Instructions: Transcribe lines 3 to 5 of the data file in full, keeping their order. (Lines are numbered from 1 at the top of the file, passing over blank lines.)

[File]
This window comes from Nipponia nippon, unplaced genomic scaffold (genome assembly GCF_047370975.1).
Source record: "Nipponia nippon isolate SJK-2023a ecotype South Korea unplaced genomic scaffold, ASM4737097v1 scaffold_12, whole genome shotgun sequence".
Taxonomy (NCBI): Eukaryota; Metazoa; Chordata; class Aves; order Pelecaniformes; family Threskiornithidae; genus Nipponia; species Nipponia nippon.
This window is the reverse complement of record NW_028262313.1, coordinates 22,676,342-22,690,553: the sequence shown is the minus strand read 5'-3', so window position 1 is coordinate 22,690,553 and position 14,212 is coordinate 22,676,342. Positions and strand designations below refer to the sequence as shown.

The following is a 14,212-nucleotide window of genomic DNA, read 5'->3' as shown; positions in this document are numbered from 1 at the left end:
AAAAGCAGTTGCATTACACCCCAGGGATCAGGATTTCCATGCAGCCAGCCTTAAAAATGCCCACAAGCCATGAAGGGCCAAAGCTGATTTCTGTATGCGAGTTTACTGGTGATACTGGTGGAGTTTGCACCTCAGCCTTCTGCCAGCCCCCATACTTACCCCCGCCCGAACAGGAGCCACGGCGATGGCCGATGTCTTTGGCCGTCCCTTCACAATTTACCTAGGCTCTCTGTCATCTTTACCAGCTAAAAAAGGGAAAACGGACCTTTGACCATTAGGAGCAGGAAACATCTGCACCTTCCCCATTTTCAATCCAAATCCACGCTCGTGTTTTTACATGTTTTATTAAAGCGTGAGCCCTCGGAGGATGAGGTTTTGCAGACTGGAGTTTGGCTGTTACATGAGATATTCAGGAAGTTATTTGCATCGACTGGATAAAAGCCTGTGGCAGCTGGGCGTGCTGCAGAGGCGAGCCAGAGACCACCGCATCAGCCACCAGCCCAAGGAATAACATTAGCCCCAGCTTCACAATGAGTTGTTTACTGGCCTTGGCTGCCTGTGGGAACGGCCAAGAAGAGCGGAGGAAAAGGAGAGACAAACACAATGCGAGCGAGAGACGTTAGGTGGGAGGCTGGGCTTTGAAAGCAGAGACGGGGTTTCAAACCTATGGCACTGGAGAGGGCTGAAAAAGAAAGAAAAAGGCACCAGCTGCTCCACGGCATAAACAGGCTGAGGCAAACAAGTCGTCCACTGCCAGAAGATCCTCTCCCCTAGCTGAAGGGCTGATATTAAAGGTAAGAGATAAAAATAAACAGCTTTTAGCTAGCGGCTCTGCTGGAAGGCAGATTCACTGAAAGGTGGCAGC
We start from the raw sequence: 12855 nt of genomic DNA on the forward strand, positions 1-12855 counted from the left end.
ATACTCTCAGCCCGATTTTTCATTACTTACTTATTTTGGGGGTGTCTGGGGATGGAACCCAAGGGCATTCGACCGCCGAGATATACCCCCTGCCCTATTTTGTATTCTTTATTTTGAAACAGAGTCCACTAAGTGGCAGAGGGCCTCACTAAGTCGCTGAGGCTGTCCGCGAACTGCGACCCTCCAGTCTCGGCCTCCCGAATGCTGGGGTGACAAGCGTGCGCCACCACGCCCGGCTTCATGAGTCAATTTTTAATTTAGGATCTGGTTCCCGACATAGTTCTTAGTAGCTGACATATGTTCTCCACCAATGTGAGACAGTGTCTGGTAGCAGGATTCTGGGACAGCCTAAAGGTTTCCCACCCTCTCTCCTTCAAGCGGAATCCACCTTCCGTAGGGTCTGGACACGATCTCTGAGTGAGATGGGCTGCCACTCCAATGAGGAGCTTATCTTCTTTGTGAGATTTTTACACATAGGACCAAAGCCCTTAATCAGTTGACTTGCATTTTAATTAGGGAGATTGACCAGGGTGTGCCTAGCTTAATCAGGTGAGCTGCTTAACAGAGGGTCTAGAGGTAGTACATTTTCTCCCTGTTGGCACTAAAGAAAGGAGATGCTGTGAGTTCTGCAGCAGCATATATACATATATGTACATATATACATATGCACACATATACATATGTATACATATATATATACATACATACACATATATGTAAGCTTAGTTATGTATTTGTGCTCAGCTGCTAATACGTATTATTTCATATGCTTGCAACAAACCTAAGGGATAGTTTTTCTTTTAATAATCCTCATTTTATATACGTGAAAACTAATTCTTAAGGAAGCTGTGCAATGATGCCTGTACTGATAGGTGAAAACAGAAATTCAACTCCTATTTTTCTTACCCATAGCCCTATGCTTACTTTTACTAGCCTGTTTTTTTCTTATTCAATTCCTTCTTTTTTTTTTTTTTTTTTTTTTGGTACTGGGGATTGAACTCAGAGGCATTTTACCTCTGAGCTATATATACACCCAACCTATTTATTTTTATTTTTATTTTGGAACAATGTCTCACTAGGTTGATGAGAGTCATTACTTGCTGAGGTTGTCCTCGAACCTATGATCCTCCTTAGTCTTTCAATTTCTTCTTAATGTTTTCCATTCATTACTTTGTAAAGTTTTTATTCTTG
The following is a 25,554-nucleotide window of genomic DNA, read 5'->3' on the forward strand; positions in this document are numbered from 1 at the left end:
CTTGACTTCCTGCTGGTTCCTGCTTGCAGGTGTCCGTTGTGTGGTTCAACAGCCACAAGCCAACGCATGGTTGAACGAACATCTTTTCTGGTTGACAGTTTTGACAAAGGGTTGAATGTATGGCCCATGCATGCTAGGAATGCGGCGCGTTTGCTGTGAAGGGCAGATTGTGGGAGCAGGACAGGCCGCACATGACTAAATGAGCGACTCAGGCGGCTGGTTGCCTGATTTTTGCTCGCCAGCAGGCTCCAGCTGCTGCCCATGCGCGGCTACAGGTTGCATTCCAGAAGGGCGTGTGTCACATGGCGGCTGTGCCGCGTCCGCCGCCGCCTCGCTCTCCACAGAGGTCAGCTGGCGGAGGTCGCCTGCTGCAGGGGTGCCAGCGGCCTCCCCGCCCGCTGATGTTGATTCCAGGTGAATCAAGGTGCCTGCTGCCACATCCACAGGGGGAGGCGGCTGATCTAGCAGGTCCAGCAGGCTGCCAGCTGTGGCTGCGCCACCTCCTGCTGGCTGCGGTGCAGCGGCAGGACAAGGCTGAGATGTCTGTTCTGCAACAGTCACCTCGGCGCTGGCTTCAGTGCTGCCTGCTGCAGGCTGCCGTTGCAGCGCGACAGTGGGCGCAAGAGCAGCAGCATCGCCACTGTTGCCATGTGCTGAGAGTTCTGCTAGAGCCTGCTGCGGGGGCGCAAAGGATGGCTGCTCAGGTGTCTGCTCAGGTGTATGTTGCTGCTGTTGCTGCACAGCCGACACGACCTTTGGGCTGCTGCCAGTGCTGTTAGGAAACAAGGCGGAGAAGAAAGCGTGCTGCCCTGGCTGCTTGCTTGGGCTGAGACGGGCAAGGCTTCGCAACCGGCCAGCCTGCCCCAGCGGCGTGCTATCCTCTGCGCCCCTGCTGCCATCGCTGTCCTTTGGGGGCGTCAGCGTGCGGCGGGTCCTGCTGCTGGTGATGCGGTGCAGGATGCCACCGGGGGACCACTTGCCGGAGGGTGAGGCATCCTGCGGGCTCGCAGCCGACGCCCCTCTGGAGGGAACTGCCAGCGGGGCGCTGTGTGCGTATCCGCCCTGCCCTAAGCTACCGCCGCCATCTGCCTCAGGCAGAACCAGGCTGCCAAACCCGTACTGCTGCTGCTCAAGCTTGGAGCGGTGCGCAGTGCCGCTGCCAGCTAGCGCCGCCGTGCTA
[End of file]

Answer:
Taxonomy (NCBI): Eukaryota; Metazoa; Chordata; class Aves; order Pelecaniformes; family Threskiornithidae; genus Nipponia; species Nipponia nippon.
This window is the reverse complement of record NW_028262313.1, coordinates 22,676,342-22,690,553: the sequence shown is the minus strand read 5'-3', so window position 1 is coordinate 22,690,553 and position 14,212 is coordinate 22,676,342. Positions and strand designations below refer to the sequence as shown.

The following is a 14,212-nucleotide window of genomic DNA, read 5'->3' as shown; positions in this document are numbered from 1 at the left end: